1 SELECT fullNamePoints 2 FROM users 3 ORDER BY points DESC
Getting the ranking of users in DbVisualizer.
Getting the ranking of users in DbVisualizer

Et voilà! You just saw generated columns in action in a real-world example!


In this article, you learned what SQL generated columns are and how to use them. Generated columns in SQL represent without a doubt a great tool that can serve several uses and bring many benefits. As shown here in a real-world example, adopting them is easy and effective. For this reason, being able to take advantage of generated columns become critical to making your queries easier, cleaner, and faster. This is especially true if you rely on an advanced database client with query optimization support and many other features, such as DbVisualizer. Try DbVisualizer for free!

FAQs About Generated Columns

What databases support generated columns?

Generated columns are supported by many popular relational databases, including MySQL, MariaDB, PostgreSQL, SQL Server, and Oracle. The syntax for defining generated columns changes from language to language, but the concept remains the same.

Dbvis download link img

What is the difference between a trigger and a generated column?

Generated columns can only be used to automatically insert or update data within a table through immutable SQL functions. On the other hand, triggers launch SQL scripts in response to a particular database event and can involve several tables. Thus, a trigger is a way to perform additional actions when something specific happens in the database, while a generated column is a way to automatically store calculated data in a table.

What are the types of columns generated in SQL?

In SQL, there are two types of generated columns: stored and virtual. Stored generated columns are precomputed and stored in the database, whereas virtual generated columns are calculated on-the-fly during query execution and do not take up storage space.

What is the difference between a generated column and a regular column?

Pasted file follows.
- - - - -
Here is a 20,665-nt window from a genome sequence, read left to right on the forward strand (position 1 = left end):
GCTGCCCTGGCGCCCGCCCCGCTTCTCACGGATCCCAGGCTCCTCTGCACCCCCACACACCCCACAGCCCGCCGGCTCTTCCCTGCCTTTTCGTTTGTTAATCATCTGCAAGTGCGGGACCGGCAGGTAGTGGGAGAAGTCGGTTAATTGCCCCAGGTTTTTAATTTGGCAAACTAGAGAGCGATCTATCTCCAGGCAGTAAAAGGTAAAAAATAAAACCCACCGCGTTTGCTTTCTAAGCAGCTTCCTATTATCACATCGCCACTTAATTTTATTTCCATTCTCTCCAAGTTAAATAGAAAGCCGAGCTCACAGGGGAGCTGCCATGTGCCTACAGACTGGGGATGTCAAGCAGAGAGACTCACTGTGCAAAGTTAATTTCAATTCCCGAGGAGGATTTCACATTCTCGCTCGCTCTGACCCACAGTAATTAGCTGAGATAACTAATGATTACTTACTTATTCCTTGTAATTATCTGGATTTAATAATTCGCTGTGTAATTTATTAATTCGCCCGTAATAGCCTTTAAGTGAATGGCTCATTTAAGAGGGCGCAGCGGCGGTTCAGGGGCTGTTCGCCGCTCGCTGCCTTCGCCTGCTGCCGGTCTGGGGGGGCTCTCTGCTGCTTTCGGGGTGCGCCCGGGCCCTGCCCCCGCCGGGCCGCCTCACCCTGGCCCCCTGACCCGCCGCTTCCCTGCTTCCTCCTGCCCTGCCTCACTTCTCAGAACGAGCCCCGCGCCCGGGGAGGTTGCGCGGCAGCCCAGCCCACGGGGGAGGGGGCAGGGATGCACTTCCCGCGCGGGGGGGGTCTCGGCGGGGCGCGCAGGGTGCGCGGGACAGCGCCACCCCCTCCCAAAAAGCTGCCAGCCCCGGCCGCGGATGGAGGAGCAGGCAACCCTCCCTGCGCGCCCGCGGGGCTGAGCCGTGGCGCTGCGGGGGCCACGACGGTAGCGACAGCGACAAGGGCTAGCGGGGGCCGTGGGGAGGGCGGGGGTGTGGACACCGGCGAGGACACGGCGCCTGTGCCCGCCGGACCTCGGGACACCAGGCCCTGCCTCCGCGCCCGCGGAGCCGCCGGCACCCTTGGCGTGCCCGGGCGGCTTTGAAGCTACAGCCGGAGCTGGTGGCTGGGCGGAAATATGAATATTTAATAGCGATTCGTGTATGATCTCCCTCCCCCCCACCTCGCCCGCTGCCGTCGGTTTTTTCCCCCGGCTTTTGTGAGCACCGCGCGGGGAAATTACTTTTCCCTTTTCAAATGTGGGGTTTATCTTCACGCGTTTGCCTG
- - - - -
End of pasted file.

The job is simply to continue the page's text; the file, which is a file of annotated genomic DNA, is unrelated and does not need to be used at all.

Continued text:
A generated column is different from a regular column because its value is calculated automatically based on an SQL expression and cannot be manually changed. On the other hand, in a regular column, the value can be entered and altered manually as desired.

Can generated columns be used in indexes?

Yes, generated columns can be used in indexes just like regular columns. This opens up to several scenarios and is particularly useful to improve the performance of filtering or sorting queries involving their values.

About the author
Antonello Zanini

Antonello is a software engineer, and often refers to himself as a technology bishop. His mission is to spread knowledge through writing.

The Table Icon
Sign up to receive The Table's roundup
More from the table
Title Author Tags Length Published

SQL ORDER BY Clause: Definitive Guide

author Antonello Zanini tags MySQL ORACLE POSTGRESQL SQL SQL SERVER 7 min 2024-04-22

SQL EXCEPT: Everything You Need to Know

author Leslie S. Gyamfi tags SQL 8 min 2024-04-18

Adding Dates in SQL: A Complete Tutorial

author Antonello Zanini tags DATE DATETIME MySQL POSTGRESQL SQL SERVER 7 min 2024-04-15

Glossary of the SQL Commands You Need to Know

author Antonello Zanini tags MySQL ORACLE POSTGRESQL SQL SQL SERVER 12 min 2024-04-11

SUBSTRING_INDEX in SQL Explained: A Guide

author Lukas Vileikis tags MySQL SQL 8 min 2024-04-08

SQL NOT IN: the Good, Bad & the Ugly

author Lukas Vileikis tags MySQL SQL 7 min 2024-04-04

SQL Add to Date Operations: A Complete Guide

author Antonello Zanini tags DATE DATETIME MySQL ORACLE POSTGRESQL SQL SQL SERVER 6 min 2024-04-01

SQL CAST Function: Everything You Need to Know

author Antonello Zanini tags CAST MySQL ORACLE POSTGRESQL SQL SQL SERVER 7 min 2024-03-28


author Antonello Zanini tags POSTGRESQL UPSERT 7 min 2024-03-25

Unlocking the Power of CTEs in SQL

author Ochuko Onojakpor tags 9 min 2024-03-21

The content provided on, including but not limited to code and examples, is intended for educational and informational purposes only. We do not make any warranties or representations of any kind. Read more here.

Cookie policy

We use cookies to ensure that we give you the best experience on our website. However you can change your cookie settings at any time in your browser settings. Please find our cookie policy here ↗